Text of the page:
Among those who said the hours they spent doing caring activities had increased during 2020, around 40% were spending more than 30 hours per week doing caring activities (20% were spending more than 60 hours).
'My mum has dementia and it has deteriorated this year so she needs more assistance however I also live with my sister and so we share the caring duties and my mum also has community nurses who come in during the week. Mum had a fall right at the beginning of lockdown so was in hospital and then rehab for the whole of the lockdown period. This was very confusing for
Female, aged 53
'My wife is working from home and as such less active which adversely impacts her. Also being at home all the time I need to help her more. As she is high risk of getting COVID-19 and higher risk if she did get it I needed to do all the shopping.'
Male, aged 58
'My daughter has ASD and ADHD and is constantly with me wanting my support. Normally I receive respite through a number of activities she is involved with and support from grandparents, but due to COVID we haven't received these supports this year.'
Female, aged 42
Caring for family and friends living elsewhere
Many Australians provide support or assistance to family and friends living elsewhere. In 2019, over half (52%) of the Australian population aged 15 years and over provided unpaid support to non-household members, with emotional support, assistance with transport or errands and help with domestic work, home maintenance or gardening the most common types of support provided (ABS, 2020b).
The first survey explored the types of help and support that family members provided each other during restrictions, and found that the pandemic impacted people's ability to help, and caused many people who needed help to struggle to get it (see Life during COVID-19: Report no. 3).
In the second survey, when restrictions had eased in most areas, four out of five respondents said they had helped someone living outside their household in the past month. The most common type of help provided was emotional support (67%), followed by shopping or provision of food supplies (35%) and providing transport or running errands (31%).
Around one in five had helped someone outside their household with domestic work, home maintenance or gardening. A similar proportion (19%) had provided financial support.
The types of support provided differed depending on who was being helped:
- Respondents helped friends and work colleagues with emotional support more than other types of support.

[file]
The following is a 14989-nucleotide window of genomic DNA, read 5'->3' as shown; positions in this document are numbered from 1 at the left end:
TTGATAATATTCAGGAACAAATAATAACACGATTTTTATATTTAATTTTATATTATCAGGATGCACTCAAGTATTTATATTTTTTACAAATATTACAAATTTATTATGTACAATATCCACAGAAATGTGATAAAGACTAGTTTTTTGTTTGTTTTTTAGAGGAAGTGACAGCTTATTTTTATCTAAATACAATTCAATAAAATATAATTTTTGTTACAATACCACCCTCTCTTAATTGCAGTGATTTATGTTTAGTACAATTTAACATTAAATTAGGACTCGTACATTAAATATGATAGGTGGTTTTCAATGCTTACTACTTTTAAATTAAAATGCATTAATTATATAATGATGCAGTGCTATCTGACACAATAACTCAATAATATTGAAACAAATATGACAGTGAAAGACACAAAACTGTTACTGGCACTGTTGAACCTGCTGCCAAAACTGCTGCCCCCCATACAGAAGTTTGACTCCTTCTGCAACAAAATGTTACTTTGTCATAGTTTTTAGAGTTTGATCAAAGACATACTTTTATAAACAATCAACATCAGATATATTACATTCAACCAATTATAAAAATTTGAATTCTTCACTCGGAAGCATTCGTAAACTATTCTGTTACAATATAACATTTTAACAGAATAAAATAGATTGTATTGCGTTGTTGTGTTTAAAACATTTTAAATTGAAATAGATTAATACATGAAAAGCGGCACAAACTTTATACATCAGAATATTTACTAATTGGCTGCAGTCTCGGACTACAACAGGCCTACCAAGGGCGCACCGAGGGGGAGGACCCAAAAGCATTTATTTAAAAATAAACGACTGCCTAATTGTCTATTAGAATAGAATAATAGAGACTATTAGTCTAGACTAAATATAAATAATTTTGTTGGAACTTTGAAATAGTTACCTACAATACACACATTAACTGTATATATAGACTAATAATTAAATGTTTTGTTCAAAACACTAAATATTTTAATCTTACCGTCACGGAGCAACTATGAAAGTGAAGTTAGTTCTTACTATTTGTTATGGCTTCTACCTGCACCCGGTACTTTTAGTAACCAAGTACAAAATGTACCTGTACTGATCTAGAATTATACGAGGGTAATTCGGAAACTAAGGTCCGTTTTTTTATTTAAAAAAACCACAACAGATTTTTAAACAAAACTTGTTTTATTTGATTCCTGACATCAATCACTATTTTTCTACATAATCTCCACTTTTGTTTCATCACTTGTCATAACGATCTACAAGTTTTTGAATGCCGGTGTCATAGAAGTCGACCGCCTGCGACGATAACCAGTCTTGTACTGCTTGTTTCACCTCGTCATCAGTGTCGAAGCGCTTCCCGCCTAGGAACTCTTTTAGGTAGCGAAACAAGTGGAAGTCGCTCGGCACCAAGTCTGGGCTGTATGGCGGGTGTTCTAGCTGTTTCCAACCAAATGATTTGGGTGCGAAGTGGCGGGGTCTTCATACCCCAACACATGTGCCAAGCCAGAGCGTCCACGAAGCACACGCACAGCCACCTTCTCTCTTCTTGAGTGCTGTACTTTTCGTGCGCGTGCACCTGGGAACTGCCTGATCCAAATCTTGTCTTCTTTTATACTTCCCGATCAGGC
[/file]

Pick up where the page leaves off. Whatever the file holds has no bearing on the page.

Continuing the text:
- Practical support and financial support was mainly provided by relatives; many also turned to their relatives for emotional support.
Help with everyday tasks
One in 20 respondents (5%) said they needed help with everyday tasks due to a disability or illness. Not surprisingly, the percentage who needed help was higher among older respondents (13% for those aged 70-79 and 28% for those aged 80 or older, compared to 3-6% for younger age groups).
Among those who needed help, 35% said they regularly received assistance from a professional service, 12% said they received care or assistance from a professional service occasionally, as needed, and almost 30% said that they did not receive help from professional services but they would like to (Figure 5).
Figure 5: Use of care or assistance from a professional service
The types of professional services used included physical and mental health services, as well as home help such as cleaning and gardening.
The types of services respondents said they needed but could not get were similar to the types of services used by those who had accessed professional services:
Figure 6: Word map - Used professional services
Figure 7: Word map - Did not use professional services, but would like to
'We currently access a psychiatrist and psychologist through the private system which places a huge strain on the family financially. We recently attempted to access public support through headspace but were advised that the waiting list would be extremely long and that the program was probably not suited to our family given the assumption that our son would require ongoing support and not just 10 sessions under a mental health care plan. I would like access to ongoing psychology or counselling
Female, aged 37
Among those who accessed professional services, either regularly or occasionally, 28% said access to these services had decreased in 2020, 30% said access had increased and 31% said it had stayed the same. Whether access to services had increased, decreased or stayed the same in 2020 did not vary by the types of services used.
Australia has a strong culture of community volunteering - almost 30% of Australians aged 15 years and over participated in unpaid voluntary work through an organisation in 2019 (ABS, 2020b). Volunteering has been shown to have a variety of benefits, including higher levels of life satisfaction, learning new things and building positive connections within the community.
The pandemic meant that how Australians volunteered changed in 2020, with a substantial workforce gap in many volunteer-reliant charities, older volunteers restricted in the types of volunteer work they could do and, at the same time, demand for services from charities increasing due to the impact of COVID on employment and income.
The percentage of respondents or their partners who had engaged in volunteer work in 2020 increased with age. Over a quarter (27%) of respondents or their partners engaged in some form of voluntary work in the past year, including half of those aged 70-79, 36% of those living alone, and 40% of those living in remote areas.3
The number of people volunteering since COVID restrictions were lifted has not equalled the numbers volunteering before restrictions, suggesting that volunteer numbers across Australia have yet to recover to pre-COVID levels (Figure 8).
Figure 8: Participation in volunteer activities, by age group
Note: Based on information provided by respondents about their own volunteering activities, and those of their spouse or partner (if they have one).